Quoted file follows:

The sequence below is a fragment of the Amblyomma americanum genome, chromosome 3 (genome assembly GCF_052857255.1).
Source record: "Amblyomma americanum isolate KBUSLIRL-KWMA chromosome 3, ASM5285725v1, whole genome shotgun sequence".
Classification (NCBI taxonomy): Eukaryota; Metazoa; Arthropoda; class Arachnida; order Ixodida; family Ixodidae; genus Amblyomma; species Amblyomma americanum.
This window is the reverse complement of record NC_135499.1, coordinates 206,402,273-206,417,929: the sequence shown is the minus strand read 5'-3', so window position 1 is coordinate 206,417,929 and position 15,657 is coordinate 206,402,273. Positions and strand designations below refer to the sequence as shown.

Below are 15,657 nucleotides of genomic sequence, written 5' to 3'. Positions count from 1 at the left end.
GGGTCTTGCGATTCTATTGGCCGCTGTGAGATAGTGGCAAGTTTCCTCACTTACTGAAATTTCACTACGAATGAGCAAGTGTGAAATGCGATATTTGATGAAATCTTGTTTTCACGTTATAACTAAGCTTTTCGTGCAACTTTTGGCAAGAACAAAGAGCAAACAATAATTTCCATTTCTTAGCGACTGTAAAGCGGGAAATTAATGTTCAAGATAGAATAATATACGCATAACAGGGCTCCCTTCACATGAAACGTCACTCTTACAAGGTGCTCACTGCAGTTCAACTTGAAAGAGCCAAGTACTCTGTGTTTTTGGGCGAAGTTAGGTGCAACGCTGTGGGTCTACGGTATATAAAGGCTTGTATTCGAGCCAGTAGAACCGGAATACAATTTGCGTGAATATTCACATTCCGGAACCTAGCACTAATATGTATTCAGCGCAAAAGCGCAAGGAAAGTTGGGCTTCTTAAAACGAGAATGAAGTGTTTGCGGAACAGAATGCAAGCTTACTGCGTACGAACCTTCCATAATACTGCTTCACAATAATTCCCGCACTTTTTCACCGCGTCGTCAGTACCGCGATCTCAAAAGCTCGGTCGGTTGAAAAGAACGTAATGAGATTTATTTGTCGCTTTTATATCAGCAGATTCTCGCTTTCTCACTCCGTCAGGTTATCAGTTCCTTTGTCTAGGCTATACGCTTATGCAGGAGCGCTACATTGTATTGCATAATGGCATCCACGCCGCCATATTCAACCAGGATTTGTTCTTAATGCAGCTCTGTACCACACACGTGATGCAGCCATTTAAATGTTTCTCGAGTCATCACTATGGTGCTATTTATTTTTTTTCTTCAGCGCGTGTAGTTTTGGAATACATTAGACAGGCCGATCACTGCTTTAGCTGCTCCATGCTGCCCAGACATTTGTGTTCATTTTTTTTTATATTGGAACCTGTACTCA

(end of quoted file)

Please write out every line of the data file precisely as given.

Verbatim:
The sequence below is a fragment of the Amblyomma americanum genome, chromosome 3 (genome assembly GCF_052857255.1).
Source record: "Amblyomma americanum isolate KBUSLIRL-KWMA chromosome 3, ASM5285725v1, whole genome shotgun sequence".
Classification (NCBI taxonomy): Eukaryota; Metazoa; Arthropoda; class Arachnida; order Ixodida; family Ixodidae; genus Amblyomma; species Amblyomma americanum.
This window is the reverse complement of record NC_135499.1, coordinates 206,402,273-206,417,929: the sequence shown is the minus strand read 5'-3', so window position 1 is coordinate 206,417,929 and position 15,657 is coordinate 206,402,273. Positions and strand designations below refer to the sequence as shown.

Below are 15,657 nucleotides of genomic sequence, written 5' to 3'. Positions count from 1 at the left end.
GGGTCTTGCGATTCTATTGGCCGCTGTGAGATAGTGGCAAGTTTCCTCACTTACTGAAATTTCACTACGAATGAGCAAGTGTGAAATGCGATATTTGATGAAATCTTGTTTTCACGTTATAACTAAGCTTTTCGTGCAACTTTTGGCAAGAACAAAGAGCAAACAATAATTTCCATTTCTTAGCGACTGTAAAGCGGGAAATTAATGTTCAAGATAGAATAATATACGCATAACAGGGCTCCCTTCACATGAAACGTCACTCTTACAAGGTGCTCACTGCAGTTCAACTTGAAAGAGCCAAGTACTCTGTGTTTTTGGGCGAAGTTAGGTGCAACGCTGTGGGTCTACGGTATATAAAGGCTTGTATTCGAGCCAGTAGAACCGGAATACAATTTGCGTGAATATTCACATTCCGGAACCTAGCACTAATATGTATTCAGCGCAAAAGCGCAAGGAAAGTTGGGCTTCTTAAAACGAGAATGAAGTGTTTGCGGAACAGAATGCAAGCTTACTGCGTACGAACCTTCCATAATACTGCTTCACAATAATTCCCGCACTTTTTCACCGCGTCGTCAGTACCGCGATCTCAAAAGCTCGGTCGGTTGAAAAGAACGTAATGAGATTTATTTGTCGCTTTTATATCAGCAGATTCTCGCTTTCTCACTCCGTCAGGTTATCAGTTCCTTTGTCTAGGCTATACGCTTATGCAGGAGCGCTACATTGTATTGCATAATGGCATCCACGCCGCCATATTCAACCAGGATTTGTTCTTAATGCAGCTCTGTACCACACACGTGATGCAGCCATTTAAATGTTTCTCGAGTCATCACTATGGTGCTATTTATTTTTTTTCTTCAGCGCGTGTAGTTTTGGAATACATTAGACAGGCCGATCACTGCTTTAGCTGCTCCATGCTGCCCAGACATTTGTGTTCATTTTTTTTTATATTGGAACCTGTACTCA